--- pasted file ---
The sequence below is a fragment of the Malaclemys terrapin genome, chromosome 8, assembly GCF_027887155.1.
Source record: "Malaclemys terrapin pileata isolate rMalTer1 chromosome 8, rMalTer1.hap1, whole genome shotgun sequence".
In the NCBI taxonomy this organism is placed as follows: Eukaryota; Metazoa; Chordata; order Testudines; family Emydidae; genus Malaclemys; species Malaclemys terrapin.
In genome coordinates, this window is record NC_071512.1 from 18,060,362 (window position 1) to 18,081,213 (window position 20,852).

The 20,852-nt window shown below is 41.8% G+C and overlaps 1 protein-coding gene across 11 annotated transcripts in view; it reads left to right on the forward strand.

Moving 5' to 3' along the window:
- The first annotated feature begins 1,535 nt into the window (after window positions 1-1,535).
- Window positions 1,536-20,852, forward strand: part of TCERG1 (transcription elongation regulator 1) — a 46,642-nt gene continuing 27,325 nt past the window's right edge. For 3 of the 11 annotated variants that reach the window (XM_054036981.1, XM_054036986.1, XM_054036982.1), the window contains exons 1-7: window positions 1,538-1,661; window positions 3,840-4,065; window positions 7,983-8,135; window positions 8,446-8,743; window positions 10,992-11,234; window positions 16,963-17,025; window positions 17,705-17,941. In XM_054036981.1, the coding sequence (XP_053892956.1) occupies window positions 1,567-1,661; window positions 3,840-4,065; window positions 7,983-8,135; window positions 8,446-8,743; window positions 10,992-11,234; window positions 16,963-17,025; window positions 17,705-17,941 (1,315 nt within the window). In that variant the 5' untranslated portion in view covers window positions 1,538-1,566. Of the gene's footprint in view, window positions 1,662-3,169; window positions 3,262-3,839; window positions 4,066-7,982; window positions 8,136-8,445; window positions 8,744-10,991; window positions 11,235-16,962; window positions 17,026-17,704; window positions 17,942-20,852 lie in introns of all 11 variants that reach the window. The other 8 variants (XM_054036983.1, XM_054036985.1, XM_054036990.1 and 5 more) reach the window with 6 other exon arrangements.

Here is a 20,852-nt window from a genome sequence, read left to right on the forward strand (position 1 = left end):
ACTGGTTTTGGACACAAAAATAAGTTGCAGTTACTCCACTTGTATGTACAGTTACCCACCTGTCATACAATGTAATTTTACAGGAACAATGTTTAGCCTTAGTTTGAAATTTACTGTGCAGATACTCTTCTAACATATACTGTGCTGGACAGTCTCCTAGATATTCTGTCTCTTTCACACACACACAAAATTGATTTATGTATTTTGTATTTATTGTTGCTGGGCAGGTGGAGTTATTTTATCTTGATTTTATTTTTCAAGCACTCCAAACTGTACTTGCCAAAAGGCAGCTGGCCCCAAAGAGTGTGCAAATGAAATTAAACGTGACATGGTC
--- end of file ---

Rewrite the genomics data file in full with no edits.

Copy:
The sequence below is a fragment of the Malaclemys terrapin genome, chromosome 8, assembly GCF_027887155.1.
Source record: "Malaclemys terrapin pileata isolate rMalTer1 chromosome 8, rMalTer1.hap1, whole genome shotgun sequence".
In the NCBI taxonomy this organism is placed as follows: Eukaryota; Metazoa; Chordata; order Testudines; family Emydidae; genus Malaclemys; species Malaclemys terrapin.
In genome coordinates, this window is record NC_071512.1 from 18,060,362 (window position 1) to 18,081,213 (window position 20,852).

The 20,852-nt window shown below is 41.8% G+C and overlaps 1 protein-coding gene across 11 annotated transcripts in view; it reads left to right on the forward strand.

Moving 5' to 3' along the window:
- The first annotated feature begins 1,535 nt into the window (after window positions 1-1,535).
- Window positions 1,536-20,852, forward strand: part of TCERG1 (transcription elongation regulator 1) — a 46,642-nt gene continuing 27,325 nt past the window's right edge. For 3 of the 11 annotated variants that reach the window (XM_054036981.1, XM_054036986.1, XM_054036982.1), the window contains exons 1-7: window positions 1,538-1,661; window positions 3,840-4,065; window positions 7,983-8,135; window positions 8,446-8,743; window positions 10,992-11,234; window positions 16,963-17,025; window positions 17,705-17,941. In XM_054036981.1, the coding sequence (XP_053892956.1) occupies window positions 1,567-1,661; window positions 3,840-4,065; window positions 7,983-8,135; window positions 8,446-8,743; window positions 10,992-11,234; window positions 16,963-17,025; window positions 17,705-17,941 (1,315 nt within the window). In that variant the 5' untranslated portion in view covers window positions 1,538-1,566. Of the gene's footprint in view, window positions 1,662-3,169; window positions 3,262-3,839; window positions 4,066-7,982; window positions 8,136-8,445; window positions 8,744-10,991; window positions 11,235-16,962; window positions 17,026-17,704; window positions 17,942-20,852 lie in introns of all 11 variants that reach the window. The other 8 variants (XM_054036983.1, XM_054036985.1, XM_054036990.1 and 5 more) reach the window with 6 other exon arrangements.

Here is a 20,852-nt window from a genome sequence, read left to right on the forward strand (position 1 = left end):
ACTGGTTTTGGACACAAAAATAAGTTGCAGTTACTCCACTTGTATGTACAGTTACCCACCTGTCATACAATGTAATTTTACAGGAACAATGTTTAGCCTTAGTTTGAAATTTACTGTGCAGATACTCTTCTAACATATACTGTGCTGGACAGTCTCCTAGATATTCTGTCTCTTTCACACACACACAAAATTGATTTATGTATTTTGTATTTATTGTTGCTGGGCAGGTGGAGTTATTTTATCTTGATTTTATTTTTCAAGCACTCCAAACTGTACTTGCCAAAAGGCAGCTGGCCCCAAAGAGTGTGCAAATGAAATTAAACGTGACATGGTC